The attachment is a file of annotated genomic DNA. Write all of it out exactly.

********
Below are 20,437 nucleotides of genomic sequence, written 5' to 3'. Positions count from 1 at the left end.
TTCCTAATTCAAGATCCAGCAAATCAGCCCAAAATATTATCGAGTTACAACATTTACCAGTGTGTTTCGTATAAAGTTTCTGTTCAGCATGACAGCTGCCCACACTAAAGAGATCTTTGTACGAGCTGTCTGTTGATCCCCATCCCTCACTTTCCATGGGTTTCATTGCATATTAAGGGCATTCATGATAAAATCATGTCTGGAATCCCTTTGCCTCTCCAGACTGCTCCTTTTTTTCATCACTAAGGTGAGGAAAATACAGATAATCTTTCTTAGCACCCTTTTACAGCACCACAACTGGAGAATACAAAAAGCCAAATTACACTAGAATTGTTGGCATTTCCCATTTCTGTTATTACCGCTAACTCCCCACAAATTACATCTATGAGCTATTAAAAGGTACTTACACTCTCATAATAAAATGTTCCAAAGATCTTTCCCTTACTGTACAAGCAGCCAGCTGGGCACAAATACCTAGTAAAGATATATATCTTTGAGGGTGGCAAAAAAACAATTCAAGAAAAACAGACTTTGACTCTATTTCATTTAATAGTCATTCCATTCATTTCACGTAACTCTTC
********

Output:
Below are 20,437 nucleotides of genomic sequence, written 5' to 3'. Positions count from 1 at the left end.
TTCCTAATTCAAGATCCAGCAAATCAGCCCAAAATATTATCGAGTTACAACATTTACCAGTGTGTTTCGTATAAAGTTTCTGTTCAGCATGACAGCTGCCCACACTAAAGAGATCTTTGTACGAGCTGTCTGTTGATCCCCATCCCTCACTTTCCATGGGTTTCATTGCATATTAAGGGCATTCATGATAAAATCATGTCTGGAATCCCTTTGCCTCTCCAGACTGCTCCTTTTTTTCATCACTAAGGTGAGGAAAATACAGATAATCTTTCTTAGCACCCTTTTACAGCACCACAACTGGAGAATACAAAAAGCCAAATTACACTAGAATTGTTGGCATTTCCCATTTCTGTTATTACCGCTAACTCCCCACAAATTACATCTATGAGCTATTAAAAGGTACTTACACTCTCATAATAAAATGTTCCAAAGATCTTTCCCTTACTGTACAAGCAGCCAGCTGGGCACAAATACCTAGTAAAGATATATATCTTTGAGGGTGGCAAAAAAACAATTCAAGAAAAACAGACTTTGACTCTATTTCATTTAATAGTCATTCCATTCATTTCACGTAACTCTTC